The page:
CSOM Professor James Gips Passes Away

Information systems professor James Gips passed away unexpectedly on Saturday night, according to an email sent to members of the CSOM Honors Program. Although the specifics of his death have not yet been released, Gips was recovering from surgery on his pancreas at the time, Ethan Sullivan, the associate dean of the undergraduate program in CSOM, wrote in the email.

Gips, the John R. and Pamela Egan Chair of Computer Science, taught at BC from 1976 until the end of this academic year.

“When BC students take classes over the years they typically work hard, get their grades and move on,” said Dean of CSOM Andy Boynton in an email. “Not so for students fortunate enough to take the exceptional classes offered by Jim Gips. Through this superb teaching and thoughtful advising Jim made a lasting impression and had far reaching impact on many, many undergrads over the years (myself included) because he cared deeply about who we were as people and what we would do with our lives.”

Gips’s research covered a wide variety of topics, including founding work on shape grammars, algorithmic aesthetics, grammatical inference, and ethical robots. For several years, he worked with marketing professor Adam Brasel to research how consumer behavior and psychology has been affected by technology and new media, and the two co-created BC’s Marketing Interfaces Lab. Most notably, Gips developed ways to enrich the lives of people with severe disabilities by enabling them to interact with computers, thereby empowering them to communicate with the outside world.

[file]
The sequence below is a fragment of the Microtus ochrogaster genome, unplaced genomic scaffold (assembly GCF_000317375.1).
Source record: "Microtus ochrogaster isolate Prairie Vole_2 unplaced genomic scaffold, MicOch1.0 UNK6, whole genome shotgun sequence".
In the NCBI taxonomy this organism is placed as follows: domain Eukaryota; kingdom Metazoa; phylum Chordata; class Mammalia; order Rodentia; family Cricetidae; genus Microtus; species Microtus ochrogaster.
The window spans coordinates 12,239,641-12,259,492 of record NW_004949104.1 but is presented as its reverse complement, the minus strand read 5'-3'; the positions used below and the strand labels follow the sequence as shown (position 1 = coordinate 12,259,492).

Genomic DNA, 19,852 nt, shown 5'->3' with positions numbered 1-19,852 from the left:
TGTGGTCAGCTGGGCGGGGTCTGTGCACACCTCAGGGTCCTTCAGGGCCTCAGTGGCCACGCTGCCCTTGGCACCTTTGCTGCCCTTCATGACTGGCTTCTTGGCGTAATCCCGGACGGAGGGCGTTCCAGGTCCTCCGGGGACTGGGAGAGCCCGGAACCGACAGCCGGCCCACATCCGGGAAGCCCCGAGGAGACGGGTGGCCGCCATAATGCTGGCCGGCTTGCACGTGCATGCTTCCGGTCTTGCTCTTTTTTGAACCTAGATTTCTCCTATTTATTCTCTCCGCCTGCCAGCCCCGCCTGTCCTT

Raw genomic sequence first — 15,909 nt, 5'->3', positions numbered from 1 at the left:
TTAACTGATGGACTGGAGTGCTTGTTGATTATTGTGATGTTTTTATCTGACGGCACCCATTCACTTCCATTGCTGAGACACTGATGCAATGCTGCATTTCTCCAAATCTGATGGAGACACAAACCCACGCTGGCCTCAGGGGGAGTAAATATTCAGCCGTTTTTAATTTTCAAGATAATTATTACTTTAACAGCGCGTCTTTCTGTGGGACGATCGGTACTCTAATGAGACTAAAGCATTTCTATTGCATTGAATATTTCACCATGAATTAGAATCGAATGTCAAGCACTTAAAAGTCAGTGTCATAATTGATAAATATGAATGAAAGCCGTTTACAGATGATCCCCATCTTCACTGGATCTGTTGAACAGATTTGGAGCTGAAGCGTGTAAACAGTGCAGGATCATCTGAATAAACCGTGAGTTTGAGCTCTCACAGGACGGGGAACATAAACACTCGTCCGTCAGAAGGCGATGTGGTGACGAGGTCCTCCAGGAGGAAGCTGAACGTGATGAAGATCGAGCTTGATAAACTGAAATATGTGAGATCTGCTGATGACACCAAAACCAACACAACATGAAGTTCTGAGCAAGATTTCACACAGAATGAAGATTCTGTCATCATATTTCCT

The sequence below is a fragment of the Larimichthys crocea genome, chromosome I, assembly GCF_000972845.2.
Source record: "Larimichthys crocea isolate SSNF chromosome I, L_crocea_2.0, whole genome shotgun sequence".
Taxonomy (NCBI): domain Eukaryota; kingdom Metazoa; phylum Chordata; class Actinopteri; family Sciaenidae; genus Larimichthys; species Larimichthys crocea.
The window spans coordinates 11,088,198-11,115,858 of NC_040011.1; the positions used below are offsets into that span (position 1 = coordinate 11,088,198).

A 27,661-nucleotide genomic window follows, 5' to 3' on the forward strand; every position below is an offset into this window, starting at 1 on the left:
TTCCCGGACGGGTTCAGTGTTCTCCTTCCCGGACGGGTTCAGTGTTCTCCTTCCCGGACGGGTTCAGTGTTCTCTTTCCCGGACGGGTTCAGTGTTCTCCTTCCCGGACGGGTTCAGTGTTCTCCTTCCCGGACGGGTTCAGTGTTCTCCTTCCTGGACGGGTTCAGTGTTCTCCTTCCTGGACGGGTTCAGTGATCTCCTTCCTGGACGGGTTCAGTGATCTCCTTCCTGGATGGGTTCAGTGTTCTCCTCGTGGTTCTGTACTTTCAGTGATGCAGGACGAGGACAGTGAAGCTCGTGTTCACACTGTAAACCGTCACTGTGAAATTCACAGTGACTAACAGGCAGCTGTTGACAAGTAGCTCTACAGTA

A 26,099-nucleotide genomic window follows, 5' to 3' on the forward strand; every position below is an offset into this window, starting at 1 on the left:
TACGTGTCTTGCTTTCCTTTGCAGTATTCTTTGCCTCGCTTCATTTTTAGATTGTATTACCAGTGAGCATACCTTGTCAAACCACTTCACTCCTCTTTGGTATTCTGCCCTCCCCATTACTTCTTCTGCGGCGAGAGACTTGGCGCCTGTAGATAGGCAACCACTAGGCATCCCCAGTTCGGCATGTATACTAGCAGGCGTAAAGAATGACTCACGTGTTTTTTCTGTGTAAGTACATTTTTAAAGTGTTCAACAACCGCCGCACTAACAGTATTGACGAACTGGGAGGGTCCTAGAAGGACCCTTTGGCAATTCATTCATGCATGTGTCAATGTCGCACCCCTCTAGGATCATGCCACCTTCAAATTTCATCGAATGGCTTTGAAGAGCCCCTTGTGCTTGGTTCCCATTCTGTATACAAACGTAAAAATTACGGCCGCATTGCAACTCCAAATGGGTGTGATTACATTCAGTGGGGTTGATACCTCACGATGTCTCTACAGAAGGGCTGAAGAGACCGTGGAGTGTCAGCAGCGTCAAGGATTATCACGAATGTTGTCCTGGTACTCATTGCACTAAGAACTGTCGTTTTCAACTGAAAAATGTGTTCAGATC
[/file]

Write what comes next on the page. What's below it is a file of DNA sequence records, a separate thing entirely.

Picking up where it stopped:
As part of the EagleEyes Project, Gips helped develop two technologies that allow individuals who cannot speak and can move only their eyes and head to access computer technology. The first, EagleEyes, allows people to control the mouse pointer on a computer screen by moving only their eyes, through the means of electrodes placed on their head to sense eye movement. The second, Camera Mouse, allows people to control computers solely by moving their head—it is available to download for free and works through standard webcams to track head movements.

“Jim’s commitment to others extended well beyond the classroom,” Boynton said. “His intellectual work and research were highly creative … and his EagleEyes breakthrough — combining artificial intelligence, visualization, and robotics — allows people to control the mouse with subtle moves of their head. EagleEyes, largely through Jim’s brainpower and persistence, has enabled thousands of people with cerebral palsy, spinal muscular atrophy, brain injury, and other disorders to use a computer opening up worlds of capabilities, ideas, and information.”

In 2006, EagleEyes was named a Technology Award Laureate by the Tech Museum of San Jose. Gips also won a da Vinci Award, which honors “exceptional design and engineering achievements in accessibility and universal design, that empowers people of all abilities,” for the project in 2007.

“Let’s put it this way, if there was a “Hall of Fame” for Carroll School Faculty, Jim would easily be a sure-fire first ballot selection,” said Boynton. “We’ll all miss him, but his name will be spoken around here for decades.”

Featured Image via Boston College Computer Science Department

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